He nodded, a smile tugging at his mouth and the feeling of contentment back. "I'd be happy to drink over that." He wasn't sure exactly how they'd manage to question Yates, but Ezra was right, the man was likely to know something about the murder of Jess Kincaid.

They were leaning on the bar, well into their second beer when Chris came up beside Vin, mirroring their stance. "Find anything out there, Vin?"

"Nah." Vin looked at Chris. "Didn't expect to."

Chris nodded and turned to face the doors, his elbows resting on the bar behind him. Vin stayed as he was, facing the bar, standing shoulder to shoulder with Ezra, close enough to feel the pressure of the man's arm against his.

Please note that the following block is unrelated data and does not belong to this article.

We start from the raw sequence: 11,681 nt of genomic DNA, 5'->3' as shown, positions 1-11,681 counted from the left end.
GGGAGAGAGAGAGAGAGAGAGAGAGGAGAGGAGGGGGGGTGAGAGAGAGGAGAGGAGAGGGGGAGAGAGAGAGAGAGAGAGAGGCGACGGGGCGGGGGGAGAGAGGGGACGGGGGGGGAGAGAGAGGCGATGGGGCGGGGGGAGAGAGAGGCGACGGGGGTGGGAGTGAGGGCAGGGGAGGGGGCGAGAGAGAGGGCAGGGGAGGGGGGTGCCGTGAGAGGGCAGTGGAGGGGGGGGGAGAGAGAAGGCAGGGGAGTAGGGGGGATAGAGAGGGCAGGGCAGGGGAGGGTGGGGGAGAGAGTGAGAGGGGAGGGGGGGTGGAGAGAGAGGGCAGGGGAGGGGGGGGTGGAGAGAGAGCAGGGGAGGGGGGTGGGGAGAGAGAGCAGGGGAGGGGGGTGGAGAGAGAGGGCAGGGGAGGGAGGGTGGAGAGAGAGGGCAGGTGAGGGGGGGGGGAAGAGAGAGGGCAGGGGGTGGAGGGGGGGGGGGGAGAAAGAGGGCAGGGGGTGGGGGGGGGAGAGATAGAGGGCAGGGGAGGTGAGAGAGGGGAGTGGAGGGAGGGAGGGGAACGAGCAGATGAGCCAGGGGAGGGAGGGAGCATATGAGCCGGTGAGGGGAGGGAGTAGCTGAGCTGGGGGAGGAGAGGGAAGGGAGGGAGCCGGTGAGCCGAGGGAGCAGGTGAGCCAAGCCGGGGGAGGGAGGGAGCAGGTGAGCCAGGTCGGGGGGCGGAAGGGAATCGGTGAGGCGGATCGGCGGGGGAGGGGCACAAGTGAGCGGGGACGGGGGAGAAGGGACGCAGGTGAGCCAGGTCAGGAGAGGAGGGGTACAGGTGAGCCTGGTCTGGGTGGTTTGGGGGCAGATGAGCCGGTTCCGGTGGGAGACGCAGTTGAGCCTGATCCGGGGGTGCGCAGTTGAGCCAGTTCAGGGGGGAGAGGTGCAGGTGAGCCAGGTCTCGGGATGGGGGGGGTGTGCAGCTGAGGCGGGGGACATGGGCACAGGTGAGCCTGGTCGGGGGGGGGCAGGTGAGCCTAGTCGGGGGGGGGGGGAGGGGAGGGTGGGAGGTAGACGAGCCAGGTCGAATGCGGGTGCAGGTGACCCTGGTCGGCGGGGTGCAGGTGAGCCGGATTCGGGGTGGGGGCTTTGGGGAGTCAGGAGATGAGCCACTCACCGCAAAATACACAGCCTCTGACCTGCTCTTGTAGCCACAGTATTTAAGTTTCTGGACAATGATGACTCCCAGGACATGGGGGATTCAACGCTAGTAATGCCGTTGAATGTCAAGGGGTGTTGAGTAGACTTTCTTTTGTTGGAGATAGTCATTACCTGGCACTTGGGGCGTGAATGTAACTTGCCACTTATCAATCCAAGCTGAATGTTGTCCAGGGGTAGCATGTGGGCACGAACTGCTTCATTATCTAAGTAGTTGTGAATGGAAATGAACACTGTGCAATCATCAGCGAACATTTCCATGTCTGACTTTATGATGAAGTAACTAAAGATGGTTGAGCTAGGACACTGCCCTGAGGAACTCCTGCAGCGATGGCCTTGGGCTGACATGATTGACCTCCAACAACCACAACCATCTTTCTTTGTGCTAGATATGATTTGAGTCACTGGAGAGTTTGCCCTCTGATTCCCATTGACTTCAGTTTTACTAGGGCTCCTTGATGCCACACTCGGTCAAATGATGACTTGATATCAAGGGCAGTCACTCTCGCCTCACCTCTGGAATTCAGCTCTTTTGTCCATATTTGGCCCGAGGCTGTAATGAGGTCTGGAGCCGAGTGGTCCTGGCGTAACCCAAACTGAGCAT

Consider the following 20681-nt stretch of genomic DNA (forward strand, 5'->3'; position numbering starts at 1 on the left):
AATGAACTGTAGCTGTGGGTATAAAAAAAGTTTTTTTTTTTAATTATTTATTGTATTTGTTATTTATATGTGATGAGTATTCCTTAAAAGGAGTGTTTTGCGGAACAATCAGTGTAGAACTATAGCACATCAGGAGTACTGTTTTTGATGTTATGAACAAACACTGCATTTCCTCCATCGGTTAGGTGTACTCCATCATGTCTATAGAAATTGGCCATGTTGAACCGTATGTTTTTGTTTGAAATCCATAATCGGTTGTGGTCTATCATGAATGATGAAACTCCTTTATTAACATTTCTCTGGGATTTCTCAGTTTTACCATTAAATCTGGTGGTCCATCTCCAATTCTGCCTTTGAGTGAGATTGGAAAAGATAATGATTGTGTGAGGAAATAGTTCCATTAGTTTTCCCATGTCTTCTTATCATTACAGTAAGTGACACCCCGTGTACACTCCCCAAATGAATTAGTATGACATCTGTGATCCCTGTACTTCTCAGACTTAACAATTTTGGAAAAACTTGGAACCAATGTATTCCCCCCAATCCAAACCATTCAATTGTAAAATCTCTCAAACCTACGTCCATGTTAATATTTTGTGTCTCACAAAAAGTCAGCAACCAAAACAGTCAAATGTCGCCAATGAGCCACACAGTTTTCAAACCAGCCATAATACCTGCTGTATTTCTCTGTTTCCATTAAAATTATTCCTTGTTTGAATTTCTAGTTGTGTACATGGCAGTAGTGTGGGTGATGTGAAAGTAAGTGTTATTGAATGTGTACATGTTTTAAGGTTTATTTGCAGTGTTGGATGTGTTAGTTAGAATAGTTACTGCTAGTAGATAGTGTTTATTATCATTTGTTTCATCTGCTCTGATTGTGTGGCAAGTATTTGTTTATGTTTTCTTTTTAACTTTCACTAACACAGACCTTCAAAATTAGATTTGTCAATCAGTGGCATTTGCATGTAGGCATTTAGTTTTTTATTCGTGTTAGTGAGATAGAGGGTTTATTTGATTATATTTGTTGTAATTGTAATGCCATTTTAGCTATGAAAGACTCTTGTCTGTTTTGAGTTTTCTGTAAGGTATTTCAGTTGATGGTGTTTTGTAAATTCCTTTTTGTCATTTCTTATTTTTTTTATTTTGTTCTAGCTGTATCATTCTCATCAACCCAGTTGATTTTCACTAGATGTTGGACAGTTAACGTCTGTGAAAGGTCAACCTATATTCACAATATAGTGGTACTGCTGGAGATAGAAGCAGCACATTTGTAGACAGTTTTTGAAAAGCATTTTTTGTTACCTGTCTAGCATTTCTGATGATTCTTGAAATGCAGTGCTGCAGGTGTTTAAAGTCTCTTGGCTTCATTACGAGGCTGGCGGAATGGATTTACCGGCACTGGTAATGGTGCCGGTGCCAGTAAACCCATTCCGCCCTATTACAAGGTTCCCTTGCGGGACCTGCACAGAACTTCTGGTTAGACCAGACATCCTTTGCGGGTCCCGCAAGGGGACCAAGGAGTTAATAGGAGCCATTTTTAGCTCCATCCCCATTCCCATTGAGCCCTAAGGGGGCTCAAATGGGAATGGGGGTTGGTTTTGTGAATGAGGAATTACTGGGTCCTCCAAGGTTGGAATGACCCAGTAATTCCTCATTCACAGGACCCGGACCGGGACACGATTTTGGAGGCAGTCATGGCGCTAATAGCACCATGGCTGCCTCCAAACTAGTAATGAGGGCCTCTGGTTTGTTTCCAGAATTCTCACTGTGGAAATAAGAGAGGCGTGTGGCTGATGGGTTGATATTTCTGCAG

Partway through his first beer, Vin had thought through what Ezra's telegram really meant; that Ezra had spent most of the day finding something he could do to help Vin, and had been proud of what he could present to him. By the second beer, he realized how close they were all standing, even with no one else at the bar. Chris was standing at his left shoulder, just as close as Ezra on his right, and he nearly laughed, thinking back to Ezra's comments about Chris's behavior toward him. Life sure was simpler in the days it was just him and his horse, but not nearly as interesting.

As he drained his beer, Vin gestured to the bartender for a bottle of whiskey and three glasses, and turned to face Ezra. "Table?" he asked.

Ezra looked at him, looked at the bottle and glasses and past him to Chris, then nodded.

Turning further, Vin nudged Chris with his elbow and nodded toward an empty table, then reached behind him and grabbed the bottle and glasses and pushed off the bar. Ezra moved with him and they sat, and a moment later Chris joined them.